You are on page 1of 9

Reply to Raymond Geuss

Author(s): Paul de Man


Source: Critical Inquiry, Vol. 10, No. 2 (Dec., 1983), pp. 383-390
Published by: The University of Chicago Press
Stable URL: http://www.jstor.org/stable/1343358 .
Accessed: 08/04/2011 23:39

Your use of the JSTOR archive indicates your acceptance of JSTOR's Terms and Conditions of Use, available at .
http://www.jstor.org/page/info/about/policies/terms.jsp. JSTOR's Terms and Conditions of Use provides, in part, that unless
you have obtained prior permission, you may not download an entire issue of a journal or multiple copies of articles, and you
may use content in the JSTOR archive only for your personal, non-commercial use.

Please contact the publisher regarding any further use of this work. Publisher contact information may be obtained at .
http://www.jstor.org/action/showPublisher?publisherCode=ucpress. .

Each copy of any part of a JSTOR transmission must contain the same copyright notice that appears on the screen or printed
page of such transmission.

JSTOR is a not-for-profit service that helps scholars, researchers, and students discover, use, and build upon a wide range of
content in a trusted digital archive. We use information technology and tools to increase productivity and facilitate new forms
of scholarship. For more information about JSTOR, please contact support@jstor.org.

The University of Chicago Press is collaborating with JSTOR to digitize, preserve and extend access to Critical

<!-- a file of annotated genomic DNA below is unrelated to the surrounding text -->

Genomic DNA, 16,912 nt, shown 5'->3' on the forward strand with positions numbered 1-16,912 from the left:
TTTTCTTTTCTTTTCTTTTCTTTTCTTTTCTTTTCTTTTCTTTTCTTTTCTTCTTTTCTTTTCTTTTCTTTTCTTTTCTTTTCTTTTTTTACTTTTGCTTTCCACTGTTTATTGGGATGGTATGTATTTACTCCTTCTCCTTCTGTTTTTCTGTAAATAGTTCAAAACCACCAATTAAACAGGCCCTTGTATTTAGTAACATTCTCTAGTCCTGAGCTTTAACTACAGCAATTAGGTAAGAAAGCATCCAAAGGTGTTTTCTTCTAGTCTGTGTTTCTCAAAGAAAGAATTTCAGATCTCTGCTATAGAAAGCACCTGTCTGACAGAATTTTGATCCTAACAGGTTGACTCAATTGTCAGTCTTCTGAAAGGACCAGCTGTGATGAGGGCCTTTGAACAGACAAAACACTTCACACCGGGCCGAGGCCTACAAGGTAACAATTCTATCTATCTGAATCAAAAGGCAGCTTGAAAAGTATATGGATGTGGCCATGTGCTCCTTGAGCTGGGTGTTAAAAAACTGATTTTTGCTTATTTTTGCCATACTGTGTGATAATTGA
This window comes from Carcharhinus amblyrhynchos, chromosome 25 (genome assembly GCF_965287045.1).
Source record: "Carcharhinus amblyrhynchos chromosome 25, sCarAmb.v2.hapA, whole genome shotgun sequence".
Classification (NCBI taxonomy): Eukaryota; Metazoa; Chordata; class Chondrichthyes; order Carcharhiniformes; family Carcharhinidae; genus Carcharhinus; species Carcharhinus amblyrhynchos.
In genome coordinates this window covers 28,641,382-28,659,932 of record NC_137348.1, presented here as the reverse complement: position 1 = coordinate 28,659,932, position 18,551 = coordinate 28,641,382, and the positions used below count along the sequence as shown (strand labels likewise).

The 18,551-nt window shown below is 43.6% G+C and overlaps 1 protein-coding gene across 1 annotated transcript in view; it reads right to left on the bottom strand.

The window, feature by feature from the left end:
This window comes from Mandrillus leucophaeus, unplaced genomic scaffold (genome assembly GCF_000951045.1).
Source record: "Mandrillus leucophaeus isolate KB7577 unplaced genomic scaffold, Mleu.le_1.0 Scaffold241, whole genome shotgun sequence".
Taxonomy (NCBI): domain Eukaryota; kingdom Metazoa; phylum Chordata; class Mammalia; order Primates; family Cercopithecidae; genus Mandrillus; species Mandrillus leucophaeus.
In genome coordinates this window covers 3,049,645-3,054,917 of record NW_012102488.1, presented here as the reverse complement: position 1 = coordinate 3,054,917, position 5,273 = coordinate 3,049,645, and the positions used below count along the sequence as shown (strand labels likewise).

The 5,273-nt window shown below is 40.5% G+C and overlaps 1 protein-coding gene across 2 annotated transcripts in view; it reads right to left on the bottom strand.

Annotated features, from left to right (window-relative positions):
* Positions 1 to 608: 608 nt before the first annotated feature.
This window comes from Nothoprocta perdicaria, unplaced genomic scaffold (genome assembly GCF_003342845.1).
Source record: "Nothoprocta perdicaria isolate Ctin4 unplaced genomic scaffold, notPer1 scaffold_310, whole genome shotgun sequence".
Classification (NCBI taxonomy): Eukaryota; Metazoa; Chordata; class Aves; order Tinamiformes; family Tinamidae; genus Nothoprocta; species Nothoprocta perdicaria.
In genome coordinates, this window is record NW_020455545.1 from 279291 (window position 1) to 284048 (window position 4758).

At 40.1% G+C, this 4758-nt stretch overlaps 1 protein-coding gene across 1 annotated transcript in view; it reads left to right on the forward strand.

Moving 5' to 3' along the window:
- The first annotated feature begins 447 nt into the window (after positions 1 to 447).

Inquiry.

http://www.jstor.org
Critical Response
II

Reply to Raymond Geuss

Paul de Man

The tenuous relationships between the disciplines of philosophy and


literary theory have recently been strengthened by a development which,
at least in this country and over the last fifty years, is somewhat unusual.
Literary theorists never dispensed with a certain amount of philosophical
readings and references, but this does not mean that there always was
an active engagement between the two institutionalized academic fields.
Students of philosophy, on the other hand, can legitimately and easily
do without the critical investigation of literary theorists, past or present;
it is certainly more important for a literary theorist to read Wittgenstein
than for a philosopher to read I. A. Richards, say, or Kenneth Burke.
But the situation has become somewhat more mobile. Several members
of the philosophical profession have prominently taken part in literary
conferences, including the yearly meetings of the Modern Language
Association, and some literary theorists have been present in person or
have been represented by their writings at gatherings organized by phi-
losophers. It would certainly be an exaggeration to speak of an active,
lively dialogue between them; yet symptoms of a renewed interest are
discernible on both sides. Since many problems, technical as well as